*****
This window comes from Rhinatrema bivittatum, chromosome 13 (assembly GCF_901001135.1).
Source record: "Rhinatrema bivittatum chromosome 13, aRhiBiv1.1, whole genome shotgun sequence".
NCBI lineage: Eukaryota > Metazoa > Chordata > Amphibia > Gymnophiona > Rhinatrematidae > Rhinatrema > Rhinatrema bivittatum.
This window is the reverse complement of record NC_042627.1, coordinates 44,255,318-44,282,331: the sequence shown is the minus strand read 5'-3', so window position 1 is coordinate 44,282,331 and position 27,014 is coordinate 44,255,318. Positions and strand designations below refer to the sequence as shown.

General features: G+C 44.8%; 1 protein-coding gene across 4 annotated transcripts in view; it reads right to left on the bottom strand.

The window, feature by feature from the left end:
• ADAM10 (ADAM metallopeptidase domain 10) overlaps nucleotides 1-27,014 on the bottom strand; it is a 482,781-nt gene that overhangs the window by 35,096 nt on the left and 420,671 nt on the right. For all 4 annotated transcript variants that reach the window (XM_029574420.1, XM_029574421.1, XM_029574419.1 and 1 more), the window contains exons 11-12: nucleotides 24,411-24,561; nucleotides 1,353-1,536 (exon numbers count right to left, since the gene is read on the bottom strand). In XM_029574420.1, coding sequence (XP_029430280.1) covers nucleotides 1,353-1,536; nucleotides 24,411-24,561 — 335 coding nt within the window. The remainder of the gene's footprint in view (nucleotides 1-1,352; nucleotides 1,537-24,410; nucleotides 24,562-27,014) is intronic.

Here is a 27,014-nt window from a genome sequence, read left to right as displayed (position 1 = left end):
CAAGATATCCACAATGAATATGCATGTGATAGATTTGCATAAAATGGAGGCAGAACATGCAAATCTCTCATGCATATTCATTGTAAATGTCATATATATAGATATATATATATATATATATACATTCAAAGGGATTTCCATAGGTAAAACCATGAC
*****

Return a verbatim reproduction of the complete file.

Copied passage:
This window comes from Rhinatrema bivittatum, chromosome 13 (assembly GCF_901001135.1).
Source record: "Rhinatrema bivittatum chromosome 13, aRhiBiv1.1, whole genome shotgun sequence".
NCBI lineage: Eukaryota > Metazoa > Chordata > Amphibia > Gymnophiona > Rhinatrematidae > Rhinatrema > Rhinatrema bivittatum.
This window is the reverse complement of record NC_042627.1, coordinates 44,255,318-44,282,331: the sequence shown is the minus strand read 5'-3', so window position 1 is coordinate 44,282,331 and position 27,014 is coordinate 44,255,318. Positions and strand designations below refer to the sequence as shown.

General features: G+C 44.8%; 1 protein-coding gene across 4 annotated transcripts in view; it reads right to left on the bottom strand.

The window, feature by feature from the left end:
• ADAM10 (ADAM metallopeptidase domain 10) overlaps nucleotides 1-27,014 on the bottom strand; it is a 482,781-nt gene that overhangs the window by 35,096 nt on the left and 420,671 nt on the right. For all 4 annotated transcript variants that reach the window (XM_029574420.1, XM_029574421.1, XM_029574419.1 and 1 more), the window contains exons 11-12: nucleotides 24,411-24,561; nucleotides 1,353-1,536 (exon numbers count right to left, since the gene is read on the bottom strand). In XM_029574420.1, coding sequence (XP_029430280.1) covers nucleotides 1,353-1,536; nucleotides 24,411-24,561 — 335 coding nt within the window. The remainder of the gene's footprint in view (nucleotides 1-1,352; nucleotides 1,537-24,410; nucleotides 24,562-27,014) is intronic.

Here is a 27,014-nt window from a genome sequence, read left to right as displayed (position 1 = left end):
CAAGATATCCACAATGAATATGCATGTGATAGATTTGCATAAAATGGAGGCAGAACATGCAAATCTCTCATGCATATTCATTGTAAATGTCATATATATAGATATATATATATATATATATACATTCAAAGGGATTTCCATAGGTAAAACCATGAC